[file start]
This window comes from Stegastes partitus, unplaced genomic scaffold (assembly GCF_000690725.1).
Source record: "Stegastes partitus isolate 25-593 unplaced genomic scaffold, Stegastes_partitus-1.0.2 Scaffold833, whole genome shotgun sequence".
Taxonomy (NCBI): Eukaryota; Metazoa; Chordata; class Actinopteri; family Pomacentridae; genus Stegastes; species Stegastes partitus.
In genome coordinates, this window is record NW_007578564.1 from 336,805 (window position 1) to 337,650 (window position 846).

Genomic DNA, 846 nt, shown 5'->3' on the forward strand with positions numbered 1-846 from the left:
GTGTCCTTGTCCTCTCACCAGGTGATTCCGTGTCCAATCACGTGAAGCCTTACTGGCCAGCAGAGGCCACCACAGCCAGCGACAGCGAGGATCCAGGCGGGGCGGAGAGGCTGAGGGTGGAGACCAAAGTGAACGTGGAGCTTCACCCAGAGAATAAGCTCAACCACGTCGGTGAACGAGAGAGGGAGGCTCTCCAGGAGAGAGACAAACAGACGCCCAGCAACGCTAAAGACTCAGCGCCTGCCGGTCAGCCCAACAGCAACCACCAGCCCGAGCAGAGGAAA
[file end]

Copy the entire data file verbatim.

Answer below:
This window comes from Stegastes partitus, unplaced genomic scaffold (assembly GCF_000690725.1).
Source record: "Stegastes partitus isolate 25-593 unplaced genomic scaffold, Stegastes_partitus-1.0.2 Scaffold833, whole genome shotgun sequence".
Taxonomy (NCBI): Eukaryota; Metazoa; Chordata; class Actinopteri; family Pomacentridae; genus Stegastes; species Stegastes partitus.
In genome coordinates, this window is record NW_007578564.1 from 336,805 (window position 1) to 337,650 (window position 846).

Genomic DNA, 846 nt, shown 5'->3' on the forward strand with positions numbered 1-846 from the left:
GTGTCCTTGTCCTCTCACCAGGTGATTCCGTGTCCAATCACGTGAAGCCTTACTGGCCAGCAGAGGCCACCACAGCCAGCGACAGCGAGGATCCAGGCGGGGCGGAGAGGCTGAGGGTGGAGACCAAAGTGAACGTGGAGCTTCACCCAGAGAATAAGCTCAACCACGTCGGTGAACGAGAGAGGGAGGCTCTCCAGGAGAGAGACAAACAGACGCCCAGCAACGCTAAAGACTCAGCGCCTGCCGGTCAGCCCAACAGCAACCACCAGCCCGAGCAGAGGAAA